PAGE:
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"Wilson's Wilde": Easy Renaissance Fingerstyle Guitar in Tab, Standard Notation and Audio

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Chasmac is a semi-retired guitar teacher who has taught in various schools in London and elsewhere for over 30 years.

Wilson's Wilde - in guitar tab, standard notation and audio

Wilson's Wilde - in guitar tab, standard notation and audio

"Wison's Wilde" is an easy guitar piece played by classical and fingerstyle guitarists who enjoy music of the Renaissance Period. It's an English Elizabethan tune of anonymous origin dating from the 16th century, but it has been arranged for lute (and other instruments) by several Elizabethan composers such as John Dowland and William Byrde. Lute music transcribes well for guitar, so here is an arrangement of it that I hope you'll enjoy.

The video capsule below contains an audio track along with the score, which is also reproduced in full below the video. Make sure the score in the video is clear by viewing it in full screen mode at 1080HD quality if possible.

Wilson's Wilde


Study Notes for Learners

Typical of the period, the music follows a 'theme and variations' format. Each section is similar to the previous one but modified to make it more interesting.

The time signature is 68 'six-eight', which is a so-called compound duple time signature, meaning there are two beats per bar, and every beat is worth a dotted quarter note. Feel those two beats driving the music forward.

Hammer-ons and Pull-offs

In this arrangement, although I've used plenty of hammer-ons and pull offs in the recording, I've resisted the temptation to include them in the score as I thinks it's better for each player to put them in wherever they feel they sound good. The same applies to slides - slide up to certain notes where you feel it enhances the effect.


Some fretting hand fingering is shown as a suggestion. You can use any fingering that suits you better. The same goes for your picking hand. All single notes with downward pointing stems are bass notes that should be played with your thumb, but the others can be played according to what you find most practical. One rule that comes from classical technique is that you should always alternate fingers on melodic runs and not be tempted to use the same finger twice in succession. It makes for greater fluency.

Lute-like effects

Two things can make the arrangement more 'lute-like'. One is to spread or roll certain chords, especially at the ends of phrases. The other is to use a capo on the 3rd fret. I haven't used one on this recording to ensure the pitch is the same as the tab and notation, but using a capo does give a pleasing lute-like effect.

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Chords and their chord tones used in Wilson's Wilde

ChordsChord TonesFunction

A major

A C# E

Tonic (home chord)

D major

D F# A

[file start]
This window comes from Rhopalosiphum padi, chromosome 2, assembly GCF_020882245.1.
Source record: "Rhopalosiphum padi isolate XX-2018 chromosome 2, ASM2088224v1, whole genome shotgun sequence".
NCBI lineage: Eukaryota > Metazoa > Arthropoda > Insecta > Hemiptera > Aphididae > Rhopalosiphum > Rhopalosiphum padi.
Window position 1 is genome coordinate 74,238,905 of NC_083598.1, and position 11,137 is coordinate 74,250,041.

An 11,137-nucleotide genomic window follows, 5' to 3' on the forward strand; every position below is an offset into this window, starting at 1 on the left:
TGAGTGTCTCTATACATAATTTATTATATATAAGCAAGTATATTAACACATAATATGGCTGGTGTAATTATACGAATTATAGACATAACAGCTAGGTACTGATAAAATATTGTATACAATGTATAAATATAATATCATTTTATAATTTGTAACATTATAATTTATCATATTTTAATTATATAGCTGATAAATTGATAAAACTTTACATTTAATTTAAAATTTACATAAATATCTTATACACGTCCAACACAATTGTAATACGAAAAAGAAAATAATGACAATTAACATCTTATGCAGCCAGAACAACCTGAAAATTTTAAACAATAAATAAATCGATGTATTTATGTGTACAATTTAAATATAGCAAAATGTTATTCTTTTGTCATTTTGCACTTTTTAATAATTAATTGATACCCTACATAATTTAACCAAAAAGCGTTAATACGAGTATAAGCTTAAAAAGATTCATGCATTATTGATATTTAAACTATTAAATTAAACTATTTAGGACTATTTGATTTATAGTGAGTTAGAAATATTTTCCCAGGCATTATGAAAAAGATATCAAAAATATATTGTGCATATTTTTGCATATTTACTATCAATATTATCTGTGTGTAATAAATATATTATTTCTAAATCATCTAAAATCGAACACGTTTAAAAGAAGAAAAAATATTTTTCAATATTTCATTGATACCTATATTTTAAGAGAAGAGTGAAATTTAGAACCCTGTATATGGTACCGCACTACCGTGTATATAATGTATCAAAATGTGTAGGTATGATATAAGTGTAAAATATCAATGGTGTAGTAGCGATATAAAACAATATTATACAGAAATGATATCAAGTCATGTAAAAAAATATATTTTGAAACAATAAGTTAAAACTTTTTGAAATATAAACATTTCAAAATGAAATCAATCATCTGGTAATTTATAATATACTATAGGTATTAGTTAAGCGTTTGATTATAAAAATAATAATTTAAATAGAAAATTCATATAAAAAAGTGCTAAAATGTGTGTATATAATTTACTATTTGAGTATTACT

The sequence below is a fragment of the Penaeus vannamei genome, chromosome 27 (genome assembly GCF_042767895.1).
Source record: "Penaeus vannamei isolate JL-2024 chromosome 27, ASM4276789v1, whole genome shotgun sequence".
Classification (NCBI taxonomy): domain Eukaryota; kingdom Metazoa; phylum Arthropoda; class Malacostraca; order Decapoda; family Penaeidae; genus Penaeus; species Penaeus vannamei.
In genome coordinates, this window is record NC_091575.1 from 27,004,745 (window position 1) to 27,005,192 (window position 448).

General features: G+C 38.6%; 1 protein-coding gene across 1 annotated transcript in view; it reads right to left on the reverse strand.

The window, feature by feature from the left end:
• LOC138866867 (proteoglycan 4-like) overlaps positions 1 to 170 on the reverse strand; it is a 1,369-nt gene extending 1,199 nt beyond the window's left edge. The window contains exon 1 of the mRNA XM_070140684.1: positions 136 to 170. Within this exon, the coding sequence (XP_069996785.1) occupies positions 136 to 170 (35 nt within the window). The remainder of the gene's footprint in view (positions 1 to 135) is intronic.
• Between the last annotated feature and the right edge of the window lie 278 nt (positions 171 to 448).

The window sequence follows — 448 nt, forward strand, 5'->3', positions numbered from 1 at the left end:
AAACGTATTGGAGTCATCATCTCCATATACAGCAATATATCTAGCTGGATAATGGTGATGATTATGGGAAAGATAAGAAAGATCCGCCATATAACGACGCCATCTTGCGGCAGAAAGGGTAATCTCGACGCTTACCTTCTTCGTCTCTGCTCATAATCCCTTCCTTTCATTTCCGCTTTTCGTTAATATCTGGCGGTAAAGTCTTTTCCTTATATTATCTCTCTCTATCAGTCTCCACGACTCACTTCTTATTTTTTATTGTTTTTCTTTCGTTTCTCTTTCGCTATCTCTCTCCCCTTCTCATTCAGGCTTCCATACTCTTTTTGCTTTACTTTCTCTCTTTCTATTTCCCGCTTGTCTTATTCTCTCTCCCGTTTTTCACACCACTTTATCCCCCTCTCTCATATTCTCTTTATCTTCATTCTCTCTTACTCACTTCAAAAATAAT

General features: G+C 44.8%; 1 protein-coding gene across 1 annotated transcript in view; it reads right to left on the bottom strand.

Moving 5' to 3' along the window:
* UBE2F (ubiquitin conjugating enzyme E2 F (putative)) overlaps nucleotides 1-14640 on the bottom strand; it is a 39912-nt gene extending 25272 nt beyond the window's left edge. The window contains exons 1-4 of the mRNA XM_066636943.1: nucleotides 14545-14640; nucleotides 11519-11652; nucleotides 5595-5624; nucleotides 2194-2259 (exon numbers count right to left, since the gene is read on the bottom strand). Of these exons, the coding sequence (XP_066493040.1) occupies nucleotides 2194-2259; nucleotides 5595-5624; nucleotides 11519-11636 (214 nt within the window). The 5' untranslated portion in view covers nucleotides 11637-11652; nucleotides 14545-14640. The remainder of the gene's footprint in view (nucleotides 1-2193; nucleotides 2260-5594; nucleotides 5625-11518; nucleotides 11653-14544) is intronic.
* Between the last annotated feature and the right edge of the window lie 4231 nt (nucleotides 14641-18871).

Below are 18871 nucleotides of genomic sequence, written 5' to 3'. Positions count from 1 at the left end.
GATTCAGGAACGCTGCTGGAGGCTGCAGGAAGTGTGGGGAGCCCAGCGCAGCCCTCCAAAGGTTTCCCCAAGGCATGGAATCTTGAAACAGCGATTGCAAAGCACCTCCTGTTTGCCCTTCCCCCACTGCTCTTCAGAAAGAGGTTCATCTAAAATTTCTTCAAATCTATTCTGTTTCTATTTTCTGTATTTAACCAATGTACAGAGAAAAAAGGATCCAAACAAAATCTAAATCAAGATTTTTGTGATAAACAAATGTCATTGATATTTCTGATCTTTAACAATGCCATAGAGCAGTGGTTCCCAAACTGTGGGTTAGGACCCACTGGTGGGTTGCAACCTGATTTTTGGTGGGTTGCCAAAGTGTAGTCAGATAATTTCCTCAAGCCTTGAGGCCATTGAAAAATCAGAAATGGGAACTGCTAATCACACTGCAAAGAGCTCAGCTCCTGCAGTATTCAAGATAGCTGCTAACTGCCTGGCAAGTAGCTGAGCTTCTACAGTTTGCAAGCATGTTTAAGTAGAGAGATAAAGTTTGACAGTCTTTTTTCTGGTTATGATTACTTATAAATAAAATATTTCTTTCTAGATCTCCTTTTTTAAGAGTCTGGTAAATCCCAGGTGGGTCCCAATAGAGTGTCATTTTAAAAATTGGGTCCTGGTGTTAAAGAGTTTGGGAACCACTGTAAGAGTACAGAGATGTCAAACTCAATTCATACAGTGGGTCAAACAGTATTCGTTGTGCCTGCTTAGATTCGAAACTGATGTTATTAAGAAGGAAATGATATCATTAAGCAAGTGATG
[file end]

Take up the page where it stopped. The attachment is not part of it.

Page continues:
Subdominant (pre-dominant)

E major

E G# B

Dominant (leading to tonic)

Key and Chords

The key is A major, so the key signature is the three-sharp signature of F#, C# and G#. Don't forget to make those notes sharp every time they appear, and keep in mind that that applies to any line or space of the notation, not just the lines or spaces that they are placed on in the key signature. Tab readers can ignore this completely as the tab automatically makes them sharp.

The notes combine to form just three chords: A major, D, major and E major. The chords are all in root position, so you can easily identify which chord is being played by looking at the bass notes, i.e., if the bass note is A, the chord is A major. Knowing the chords and the chord tones that make them isn't essential to playing the piece well, but it does make for more confident playing when you know how the piece has been constructed, musically.

The tonic chord, A major, is the home chord. Notice how the piece starts and ends on this chord. Starting on that chord isn't really significant, but ending on it is. It needs the tonic chord to make it sound finished and complete.

The dominant chord, E, is the chord that leads to the tonic chord and, in the process, confirms the tonic chord as the main chord or tonal centre of the piece.

The subdominant chord has a pre-dominant function. It leads naturally to the dominant chord.

Renaissance music pre-dates our modern major-minor key system, but you can see how it's not far off. Apart from the complete absence of the expected dominant 7th chord (E7), the chord scheme is very similar to any later 'tonal' piece.

More Renaissance Period Guitar Arrangements

Here are a few more easy pieces from the Renaissance period - all are English Elizabethan pieces and have an authentic 'olde-worlde' charm that makes them popular with classical and fingerstyle guitarists.

Orlando Sleepeth by John Dowland

Kemp's Jig (anonymous)

The Renaissance Period of Europe is a time rich in culture, arts and innovations. You can learn more about Renaissance Period music on Wikipedia.


The music dates from the 16th century (composer anonymous), and is in the Public Domain.

The score, cover image and audio are produced by chasmac on Finale, Photoshop and Goldwave.

© 2014 Chas Mac

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